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Ivan Huc leads a research group and is also adjunct director at the Institut Européen de Chimie et Biologie in Bordeaux, France. His current research interests are foldamers and biomimetic supramolecular chemistry. He studied chemistry at the Ecole Normale Supérieure in Paris, and received his PhD in 1994 from the Université Pierre et Marie Curie, Paris under the joint supervision of C. Rolando (Ecole Normale Supérieure) and J. Rebek, Jr. (Massachusetts Institute of Technology), working on synthetic enzyme mimics. After a one-year postdoctoral fellowship studying the recognition of DNA sequences with J.-P. Behr in Strasbourg-Illkirch, he received a CNRS Chargé de Recherche position in the laboratory of J.-M. Lehn at the Université Louis Pasteur de Strasbourg, France, where he studied dynamic combinatorial chemistry from 1995 to 1998. In 1998, he was appointed group leader in Bordeaux and received his habilitation in 1999. Huc has published more than 100 scientific papers. He has received several Prizes among which are the 2003 Acros Prize of the French Chemical Society and the 2008 Jecker Prize of the French Academy of Science.

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Paul Knochel is a Professor in Organic Chemistry at the Ludwig-Maximilians-Universität in Munich, Germany. His research interests include the development of novel organometallic reagents and methods for use in organic synthesis, asymmetric catalysis, and natural product synthesis. He did his undergraduate studies at the Université de Strasbourg, France and was awarded his PhD at the ETH Zürich, Switzerland under the guidance of D. Seebach. After four years at the CNRS at the Université Pierre et Marie Curie in Paris (J.-F. Normant) and one year at Princeton University (M. F. Semmelhack), he accepted a position as Assistant Professor at the University of Michigan at Ann Arbor 1987, where he became Full Professor in 1991. He moved to Philipps-Universität, Marburg as Full Professor in Organic Chemistry 1992 and in 1999 he joined the Ludwig-Maximilians-Universität. Knochel has co-authored more than 580 publications in scientific journals. He was awarded the Otto Bayer Prize, the Arthur C. Cope Scholar Award, and the Karl Ziegler Prize of the GDCh, and was elected member of of Académie des Sciences (Paris) and the German National Academy of Sciences Leopoldina.&!LINE;

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Tetsuro Majima is a Professor of The Institute of Scientific and Industrial Research at Osaka University, Japan. He specializes in photochemistry, radiation chemistry, and single-molecule fluorescence microscopy techniques to investigate organic, inorganic, and biomolecular reactions and to elucidate functionalities of nanomaterials such as DNA, proteins, catalysts, clusters, and reactive intermediates. He was educated at Osaka University and earned his DEng degree in 1980. For the next two years he was a postdoctoral fellow at the University of Texas at Dallas working with R. A. Caldwell before taking a researcher position at RIKEN, Japan where he remained until 1994. Since this time he returned to Osaka University as an associate professor and was promoted to a full professor in 1997. He has co-authored over 430 scientific publications and 20 book chapters.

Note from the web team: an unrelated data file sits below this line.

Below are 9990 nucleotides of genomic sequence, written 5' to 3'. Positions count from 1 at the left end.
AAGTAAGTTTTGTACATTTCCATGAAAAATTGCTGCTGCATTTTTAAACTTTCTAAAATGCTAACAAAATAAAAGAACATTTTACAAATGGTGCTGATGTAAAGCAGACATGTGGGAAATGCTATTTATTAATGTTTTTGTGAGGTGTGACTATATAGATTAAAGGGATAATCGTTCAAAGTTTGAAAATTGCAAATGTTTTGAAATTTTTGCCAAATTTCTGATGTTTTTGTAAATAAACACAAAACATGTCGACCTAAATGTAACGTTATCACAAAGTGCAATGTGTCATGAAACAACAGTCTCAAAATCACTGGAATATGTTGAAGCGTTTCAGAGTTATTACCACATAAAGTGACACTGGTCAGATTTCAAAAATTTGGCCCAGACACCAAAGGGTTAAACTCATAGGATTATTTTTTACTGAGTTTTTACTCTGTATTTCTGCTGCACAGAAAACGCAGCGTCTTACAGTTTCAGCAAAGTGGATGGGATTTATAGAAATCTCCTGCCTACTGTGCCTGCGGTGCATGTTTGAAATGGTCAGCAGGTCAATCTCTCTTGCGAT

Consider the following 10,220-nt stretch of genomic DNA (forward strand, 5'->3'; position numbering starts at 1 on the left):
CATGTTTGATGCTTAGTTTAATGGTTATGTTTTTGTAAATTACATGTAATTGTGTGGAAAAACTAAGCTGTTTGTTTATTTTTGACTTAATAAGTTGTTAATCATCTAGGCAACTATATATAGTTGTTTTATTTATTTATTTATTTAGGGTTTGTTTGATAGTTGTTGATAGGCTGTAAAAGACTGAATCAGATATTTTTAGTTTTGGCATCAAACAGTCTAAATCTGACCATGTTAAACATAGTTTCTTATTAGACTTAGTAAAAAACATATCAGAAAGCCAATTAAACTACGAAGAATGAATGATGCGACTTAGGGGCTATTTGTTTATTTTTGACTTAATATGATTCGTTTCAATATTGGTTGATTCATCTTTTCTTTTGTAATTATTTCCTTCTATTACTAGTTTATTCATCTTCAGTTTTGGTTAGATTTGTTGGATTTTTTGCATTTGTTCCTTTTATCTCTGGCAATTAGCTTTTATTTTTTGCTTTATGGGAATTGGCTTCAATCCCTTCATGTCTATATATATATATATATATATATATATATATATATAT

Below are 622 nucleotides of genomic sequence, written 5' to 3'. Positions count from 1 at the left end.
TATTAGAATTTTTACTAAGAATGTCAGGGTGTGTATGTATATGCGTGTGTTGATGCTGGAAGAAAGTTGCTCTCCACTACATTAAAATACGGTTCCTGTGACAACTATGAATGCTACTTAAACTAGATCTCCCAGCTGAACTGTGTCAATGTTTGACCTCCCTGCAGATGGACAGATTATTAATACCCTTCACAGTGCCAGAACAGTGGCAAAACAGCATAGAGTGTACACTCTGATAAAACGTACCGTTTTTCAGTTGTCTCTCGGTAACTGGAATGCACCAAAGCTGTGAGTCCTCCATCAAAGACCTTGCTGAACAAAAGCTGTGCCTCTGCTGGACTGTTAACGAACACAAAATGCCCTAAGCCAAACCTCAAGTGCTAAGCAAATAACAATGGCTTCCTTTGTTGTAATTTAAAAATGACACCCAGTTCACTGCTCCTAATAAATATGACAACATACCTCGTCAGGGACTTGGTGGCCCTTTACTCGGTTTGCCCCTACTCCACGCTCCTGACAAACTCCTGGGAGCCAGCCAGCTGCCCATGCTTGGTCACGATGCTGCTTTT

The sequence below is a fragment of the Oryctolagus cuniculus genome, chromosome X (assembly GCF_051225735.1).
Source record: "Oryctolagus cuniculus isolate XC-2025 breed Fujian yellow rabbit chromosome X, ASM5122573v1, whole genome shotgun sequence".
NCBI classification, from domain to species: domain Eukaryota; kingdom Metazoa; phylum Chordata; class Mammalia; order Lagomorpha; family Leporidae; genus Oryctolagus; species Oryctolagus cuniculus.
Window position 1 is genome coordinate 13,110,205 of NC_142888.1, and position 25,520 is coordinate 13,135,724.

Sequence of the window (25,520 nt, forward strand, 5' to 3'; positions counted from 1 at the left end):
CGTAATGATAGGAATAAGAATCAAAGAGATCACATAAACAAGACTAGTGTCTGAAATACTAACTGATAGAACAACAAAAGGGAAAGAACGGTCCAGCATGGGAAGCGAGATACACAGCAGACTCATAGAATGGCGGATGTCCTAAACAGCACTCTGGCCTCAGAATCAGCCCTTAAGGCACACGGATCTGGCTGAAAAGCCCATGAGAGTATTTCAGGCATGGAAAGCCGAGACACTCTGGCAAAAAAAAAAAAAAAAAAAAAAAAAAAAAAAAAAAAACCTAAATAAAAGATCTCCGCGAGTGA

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Krzysztof Matyjaszewski is the J. C. Warner Professor of Natural Sciences and Director of the Center for Macromolecular Engineering at Carnegie Mellon University, USA. He is a pioneer in the development of controlled radical polymerization and applies this to the synthesis of well-defined polymers and hybrids for optoelectronic and biomedical applications. He also dabbles in homogeneous and heterogeneous catalysis. He studied chemistry at the Technical University of Moscow and was awarded his PhD 1976 from the Polish Academy of Sciences, Poland under S. Penczek. Since 1985 his group has been based at Carnegie Mellon University. He has co-authored over 700 scientific publications, more than 70 book chapters, co-edited 14 books, and holds over 40 US and 120 international patents. He has received 5 honorary degrees (Ghent, Łódź, Moscow, Athens, and Toulouse) and is a member of US National Academy of Engineering and Polish Academy of Sciences. Matyjaszewski is on the International Advisory Board of Macromolecular Chemistry and Physics as well as Macromolecular Rapid Communications. In 2011, he received the ACS Award in Applied Polymer Science, ACS Hermann Mark Award, Japanese Polymer Society Award, Carnegie Science Award in Advanced Materials, French Chemical Society Prize, and was a joint winner of the prestigious Wolf Prize in Chemistry. &!LINE;